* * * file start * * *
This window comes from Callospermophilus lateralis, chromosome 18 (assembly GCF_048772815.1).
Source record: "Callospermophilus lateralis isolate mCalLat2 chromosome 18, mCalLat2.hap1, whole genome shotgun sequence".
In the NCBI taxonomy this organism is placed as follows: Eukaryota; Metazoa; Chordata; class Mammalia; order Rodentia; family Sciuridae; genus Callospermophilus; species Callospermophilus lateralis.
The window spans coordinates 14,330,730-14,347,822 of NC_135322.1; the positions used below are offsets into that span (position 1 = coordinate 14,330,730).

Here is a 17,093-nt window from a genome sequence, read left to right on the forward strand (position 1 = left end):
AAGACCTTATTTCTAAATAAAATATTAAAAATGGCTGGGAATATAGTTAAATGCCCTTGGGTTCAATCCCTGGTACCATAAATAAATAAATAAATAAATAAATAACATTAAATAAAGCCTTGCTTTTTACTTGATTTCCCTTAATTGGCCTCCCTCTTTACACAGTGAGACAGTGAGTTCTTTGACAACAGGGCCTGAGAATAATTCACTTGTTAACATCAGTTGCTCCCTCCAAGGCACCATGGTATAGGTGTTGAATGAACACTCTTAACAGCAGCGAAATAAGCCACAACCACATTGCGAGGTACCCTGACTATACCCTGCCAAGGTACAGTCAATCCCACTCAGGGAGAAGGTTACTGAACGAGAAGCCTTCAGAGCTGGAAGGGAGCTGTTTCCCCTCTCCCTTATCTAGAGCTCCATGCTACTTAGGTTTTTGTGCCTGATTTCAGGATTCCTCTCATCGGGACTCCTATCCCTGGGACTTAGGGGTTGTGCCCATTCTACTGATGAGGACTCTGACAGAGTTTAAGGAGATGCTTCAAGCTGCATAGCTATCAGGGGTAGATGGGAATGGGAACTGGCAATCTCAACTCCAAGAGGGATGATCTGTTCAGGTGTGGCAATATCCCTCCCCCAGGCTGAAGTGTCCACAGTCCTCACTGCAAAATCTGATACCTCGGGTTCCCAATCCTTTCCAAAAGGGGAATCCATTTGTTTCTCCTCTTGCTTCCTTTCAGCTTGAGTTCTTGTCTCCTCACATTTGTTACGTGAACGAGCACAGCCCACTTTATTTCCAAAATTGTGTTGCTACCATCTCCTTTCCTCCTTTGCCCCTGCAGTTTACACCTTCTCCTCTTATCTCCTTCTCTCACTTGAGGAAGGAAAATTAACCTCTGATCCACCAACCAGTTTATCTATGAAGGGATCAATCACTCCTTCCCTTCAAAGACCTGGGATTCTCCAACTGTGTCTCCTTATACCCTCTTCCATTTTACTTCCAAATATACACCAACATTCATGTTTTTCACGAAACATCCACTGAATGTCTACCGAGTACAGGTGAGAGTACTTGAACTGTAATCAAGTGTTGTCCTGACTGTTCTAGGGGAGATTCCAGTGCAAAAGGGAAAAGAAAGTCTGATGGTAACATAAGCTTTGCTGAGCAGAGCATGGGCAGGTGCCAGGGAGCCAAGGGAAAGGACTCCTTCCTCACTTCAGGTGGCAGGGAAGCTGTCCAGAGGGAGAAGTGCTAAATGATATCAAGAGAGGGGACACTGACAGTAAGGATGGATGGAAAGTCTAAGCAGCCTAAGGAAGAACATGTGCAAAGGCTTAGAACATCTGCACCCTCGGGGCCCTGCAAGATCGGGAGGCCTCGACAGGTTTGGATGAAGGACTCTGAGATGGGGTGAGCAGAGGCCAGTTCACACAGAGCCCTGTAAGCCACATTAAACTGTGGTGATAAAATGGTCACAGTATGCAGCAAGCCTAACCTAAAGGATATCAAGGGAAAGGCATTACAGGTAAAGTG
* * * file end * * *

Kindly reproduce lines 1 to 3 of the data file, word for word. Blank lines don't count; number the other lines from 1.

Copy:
This window comes from Callospermophilus lateralis, chromosome 18 (assembly GCF_048772815.1).
Source record: "Callospermophilus lateralis isolate mCalLat2 chromosome 18, mCalLat2.hap1, whole genome shotgun sequence".
In the NCBI taxonomy this organism is placed as follows: Eukaryota; Metazoa; Chordata; class Mammalia; order Rodentia; family Sciuridae; genus Callospermophilus; species Callospermophilus lateralis.